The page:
With baby boomers getting older, there has been an increase in citizens over 60. A decreasing birthrate has left few family members to care for them. Although many have chosen to “age in place,” some aren't able to do so. A shortage of workers and a strain on the welfare and healthcare systems have put many seniors in a vulnerable position. To prevent them being taken advantage of, Texas has created a set of laws, or Senior Rights, to protect them. Here are those rights.
Right to be Free to Exercise Civil Rights Under the Law
Elderly persons have the same civil rights under U.S and Texas laws, except where lawfully restricted, and may exercise them without interference, discrimination, coercion, or reprisal.
Right to Dignity and Respect
Elderly persons have the right to be treated with dignity and respect, without regard to their race, religion, nationality, sex, age, marital status, disability, or source of payment. They may:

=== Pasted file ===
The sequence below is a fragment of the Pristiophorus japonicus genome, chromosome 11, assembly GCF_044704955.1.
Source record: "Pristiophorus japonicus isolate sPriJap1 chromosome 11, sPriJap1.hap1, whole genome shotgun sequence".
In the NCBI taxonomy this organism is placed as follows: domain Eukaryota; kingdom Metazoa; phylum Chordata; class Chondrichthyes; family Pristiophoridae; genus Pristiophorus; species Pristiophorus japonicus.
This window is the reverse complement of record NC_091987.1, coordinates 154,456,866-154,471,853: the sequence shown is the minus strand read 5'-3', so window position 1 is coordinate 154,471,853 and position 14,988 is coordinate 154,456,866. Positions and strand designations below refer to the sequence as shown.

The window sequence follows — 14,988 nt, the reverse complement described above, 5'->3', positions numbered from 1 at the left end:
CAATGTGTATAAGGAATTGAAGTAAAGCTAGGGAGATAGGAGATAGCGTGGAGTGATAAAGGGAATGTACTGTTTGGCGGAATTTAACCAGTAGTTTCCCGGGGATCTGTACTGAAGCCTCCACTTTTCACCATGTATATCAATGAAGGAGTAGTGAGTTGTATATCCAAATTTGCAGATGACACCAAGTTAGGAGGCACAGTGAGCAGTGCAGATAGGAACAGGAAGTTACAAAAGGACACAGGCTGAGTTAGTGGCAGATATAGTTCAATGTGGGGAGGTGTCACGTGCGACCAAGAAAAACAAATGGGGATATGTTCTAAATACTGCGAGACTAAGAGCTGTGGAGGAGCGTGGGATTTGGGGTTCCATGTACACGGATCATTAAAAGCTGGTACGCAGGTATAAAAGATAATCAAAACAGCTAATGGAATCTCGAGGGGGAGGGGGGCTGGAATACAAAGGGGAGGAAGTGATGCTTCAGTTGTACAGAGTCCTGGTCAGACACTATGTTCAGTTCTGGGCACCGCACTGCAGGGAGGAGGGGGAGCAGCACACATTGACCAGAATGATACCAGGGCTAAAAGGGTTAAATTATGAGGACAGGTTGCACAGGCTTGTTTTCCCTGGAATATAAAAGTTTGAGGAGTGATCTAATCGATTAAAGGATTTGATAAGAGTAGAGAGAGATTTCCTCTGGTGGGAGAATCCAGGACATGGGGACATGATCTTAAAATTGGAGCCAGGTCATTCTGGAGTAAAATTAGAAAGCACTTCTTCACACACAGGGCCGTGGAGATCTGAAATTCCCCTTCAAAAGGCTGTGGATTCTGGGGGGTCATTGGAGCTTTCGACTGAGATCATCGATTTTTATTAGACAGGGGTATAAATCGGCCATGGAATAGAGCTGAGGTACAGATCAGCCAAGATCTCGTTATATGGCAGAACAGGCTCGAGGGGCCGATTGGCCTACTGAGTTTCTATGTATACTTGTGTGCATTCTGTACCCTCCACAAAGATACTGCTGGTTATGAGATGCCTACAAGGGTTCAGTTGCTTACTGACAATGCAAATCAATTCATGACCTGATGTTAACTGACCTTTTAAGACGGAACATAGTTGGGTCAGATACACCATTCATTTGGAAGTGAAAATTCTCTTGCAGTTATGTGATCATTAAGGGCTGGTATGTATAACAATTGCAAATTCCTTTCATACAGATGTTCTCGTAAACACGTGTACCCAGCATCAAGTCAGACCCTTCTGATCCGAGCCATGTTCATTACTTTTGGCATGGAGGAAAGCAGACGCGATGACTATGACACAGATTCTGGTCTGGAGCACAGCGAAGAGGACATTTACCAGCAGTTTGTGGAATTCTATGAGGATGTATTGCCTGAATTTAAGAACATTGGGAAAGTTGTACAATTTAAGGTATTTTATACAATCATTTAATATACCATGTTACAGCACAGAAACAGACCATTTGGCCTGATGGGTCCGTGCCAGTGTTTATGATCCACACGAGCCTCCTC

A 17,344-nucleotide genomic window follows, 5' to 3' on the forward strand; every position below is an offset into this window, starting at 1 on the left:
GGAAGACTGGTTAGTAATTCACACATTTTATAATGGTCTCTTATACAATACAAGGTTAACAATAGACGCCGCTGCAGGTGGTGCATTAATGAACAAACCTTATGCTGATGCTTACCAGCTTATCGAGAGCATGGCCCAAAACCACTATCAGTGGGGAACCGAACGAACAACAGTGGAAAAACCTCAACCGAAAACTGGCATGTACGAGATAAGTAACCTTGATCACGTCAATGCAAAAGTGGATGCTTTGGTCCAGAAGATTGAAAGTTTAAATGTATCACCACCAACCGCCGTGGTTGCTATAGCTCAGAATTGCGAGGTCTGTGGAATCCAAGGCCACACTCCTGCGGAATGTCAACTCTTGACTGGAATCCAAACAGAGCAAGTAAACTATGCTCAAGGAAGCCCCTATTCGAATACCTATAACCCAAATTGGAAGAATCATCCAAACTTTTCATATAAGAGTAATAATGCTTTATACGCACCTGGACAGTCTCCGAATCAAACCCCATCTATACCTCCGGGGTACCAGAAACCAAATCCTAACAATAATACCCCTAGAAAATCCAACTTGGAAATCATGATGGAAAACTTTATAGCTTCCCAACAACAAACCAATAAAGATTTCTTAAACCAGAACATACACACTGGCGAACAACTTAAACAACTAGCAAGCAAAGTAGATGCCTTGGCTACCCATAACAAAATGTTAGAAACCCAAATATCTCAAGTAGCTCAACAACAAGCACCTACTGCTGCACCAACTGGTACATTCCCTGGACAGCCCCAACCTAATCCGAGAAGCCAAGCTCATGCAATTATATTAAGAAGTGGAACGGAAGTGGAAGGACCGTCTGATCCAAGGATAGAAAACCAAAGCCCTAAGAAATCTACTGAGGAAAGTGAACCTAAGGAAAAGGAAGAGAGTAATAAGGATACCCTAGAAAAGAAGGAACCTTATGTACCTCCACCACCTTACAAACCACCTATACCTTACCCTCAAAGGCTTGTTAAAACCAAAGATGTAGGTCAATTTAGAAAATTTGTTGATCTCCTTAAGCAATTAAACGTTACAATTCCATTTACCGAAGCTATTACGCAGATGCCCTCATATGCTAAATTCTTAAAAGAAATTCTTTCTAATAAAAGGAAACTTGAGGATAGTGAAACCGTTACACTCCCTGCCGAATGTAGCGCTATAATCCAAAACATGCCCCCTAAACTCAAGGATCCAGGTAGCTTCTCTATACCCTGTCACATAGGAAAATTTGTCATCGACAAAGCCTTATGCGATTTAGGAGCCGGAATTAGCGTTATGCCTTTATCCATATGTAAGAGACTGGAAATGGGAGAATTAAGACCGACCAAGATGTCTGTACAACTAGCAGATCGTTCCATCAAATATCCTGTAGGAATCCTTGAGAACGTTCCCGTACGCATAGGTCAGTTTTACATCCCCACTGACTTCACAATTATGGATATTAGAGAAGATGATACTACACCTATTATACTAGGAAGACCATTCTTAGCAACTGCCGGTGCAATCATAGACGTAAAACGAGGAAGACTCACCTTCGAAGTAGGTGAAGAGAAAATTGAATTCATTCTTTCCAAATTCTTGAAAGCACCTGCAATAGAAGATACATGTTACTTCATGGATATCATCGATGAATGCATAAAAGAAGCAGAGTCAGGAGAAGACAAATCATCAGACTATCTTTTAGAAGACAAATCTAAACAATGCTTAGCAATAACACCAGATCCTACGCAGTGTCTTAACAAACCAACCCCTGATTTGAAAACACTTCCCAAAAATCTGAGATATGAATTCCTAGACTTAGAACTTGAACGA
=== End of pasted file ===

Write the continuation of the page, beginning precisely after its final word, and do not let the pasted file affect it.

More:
- make their own choices about personal affairs, care, benefits, and services;
- be free from abuse, neglect, and exploitation
Right to Designate a Guardian or Representative
Elderly persons have the right, regardless of whether or not they have legal capacity, to designate their guardian or representative.
Right to be Free from Physical and Mental Abuse
Physical abuse includes:
- corporal punishment
- use of physical or chemical restraints to “discipline” the person or for the caretaker's convenience
Restraints may only be used when authorized by a doctor, in emergencies, or when a
court ordered guardian of a person with an intellectual disability gives informed consent.
Right to Communicate and Complain Regarding Treatment, Care, or Services